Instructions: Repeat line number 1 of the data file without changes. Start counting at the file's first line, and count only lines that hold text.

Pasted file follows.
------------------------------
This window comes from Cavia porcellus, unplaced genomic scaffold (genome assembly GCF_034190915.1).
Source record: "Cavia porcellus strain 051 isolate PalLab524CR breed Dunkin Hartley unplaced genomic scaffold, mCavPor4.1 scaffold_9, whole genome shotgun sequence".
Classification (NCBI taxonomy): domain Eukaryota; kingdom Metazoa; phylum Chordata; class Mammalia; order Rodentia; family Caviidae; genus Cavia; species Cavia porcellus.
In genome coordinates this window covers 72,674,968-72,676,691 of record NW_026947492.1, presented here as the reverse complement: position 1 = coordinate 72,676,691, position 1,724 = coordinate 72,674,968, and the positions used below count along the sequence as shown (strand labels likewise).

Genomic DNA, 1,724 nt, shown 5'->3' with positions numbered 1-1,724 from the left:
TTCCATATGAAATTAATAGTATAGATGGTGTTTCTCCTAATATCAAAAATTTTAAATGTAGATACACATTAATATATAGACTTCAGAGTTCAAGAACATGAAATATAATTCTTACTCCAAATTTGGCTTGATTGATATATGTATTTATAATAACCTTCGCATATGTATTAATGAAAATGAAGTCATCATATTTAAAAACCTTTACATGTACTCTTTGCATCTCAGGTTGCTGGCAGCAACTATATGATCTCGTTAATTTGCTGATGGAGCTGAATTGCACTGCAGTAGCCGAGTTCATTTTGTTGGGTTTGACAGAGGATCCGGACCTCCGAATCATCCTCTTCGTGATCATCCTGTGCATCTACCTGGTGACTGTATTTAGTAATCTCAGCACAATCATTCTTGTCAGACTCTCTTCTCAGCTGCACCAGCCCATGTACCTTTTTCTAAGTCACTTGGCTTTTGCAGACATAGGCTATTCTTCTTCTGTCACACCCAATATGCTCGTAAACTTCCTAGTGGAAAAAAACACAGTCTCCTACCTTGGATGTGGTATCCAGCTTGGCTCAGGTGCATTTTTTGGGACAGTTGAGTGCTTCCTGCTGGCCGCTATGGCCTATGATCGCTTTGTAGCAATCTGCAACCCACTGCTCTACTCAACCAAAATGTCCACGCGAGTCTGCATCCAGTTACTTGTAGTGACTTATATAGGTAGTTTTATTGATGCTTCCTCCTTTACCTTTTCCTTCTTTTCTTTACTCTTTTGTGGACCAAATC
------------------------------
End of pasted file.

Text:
This window comes from Cavia porcellus, unplaced genomic scaffold (genome assembly GCF_034190915.1).